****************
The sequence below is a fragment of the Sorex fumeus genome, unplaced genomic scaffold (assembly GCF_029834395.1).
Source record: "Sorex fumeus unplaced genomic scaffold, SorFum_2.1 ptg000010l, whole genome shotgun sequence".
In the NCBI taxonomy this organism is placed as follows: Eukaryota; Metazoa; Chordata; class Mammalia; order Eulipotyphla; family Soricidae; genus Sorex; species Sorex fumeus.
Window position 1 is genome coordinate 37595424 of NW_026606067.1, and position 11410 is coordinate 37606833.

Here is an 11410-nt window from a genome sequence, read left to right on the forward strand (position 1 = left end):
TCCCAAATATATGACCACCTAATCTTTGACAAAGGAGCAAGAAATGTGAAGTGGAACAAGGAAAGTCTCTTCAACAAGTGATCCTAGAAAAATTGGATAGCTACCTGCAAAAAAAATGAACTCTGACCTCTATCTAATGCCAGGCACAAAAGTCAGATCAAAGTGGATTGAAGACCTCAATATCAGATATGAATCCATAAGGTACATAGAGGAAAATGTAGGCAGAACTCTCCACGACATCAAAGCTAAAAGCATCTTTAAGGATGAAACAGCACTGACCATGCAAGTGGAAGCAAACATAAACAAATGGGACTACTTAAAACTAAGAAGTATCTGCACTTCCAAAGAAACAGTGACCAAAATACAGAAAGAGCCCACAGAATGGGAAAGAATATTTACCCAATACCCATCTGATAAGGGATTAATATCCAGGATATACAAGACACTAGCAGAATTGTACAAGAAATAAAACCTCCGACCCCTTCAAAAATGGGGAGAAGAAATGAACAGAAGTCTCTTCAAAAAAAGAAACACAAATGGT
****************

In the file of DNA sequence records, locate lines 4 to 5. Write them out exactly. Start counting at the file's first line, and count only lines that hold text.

Window position 1 is genome coordinate 37595424 of NW_026606067.1, and position 11410 is coordinate 37606833.

Here is an 11410-nt window from a genome sequence, read left to right on the forward strand (position 1 = left end):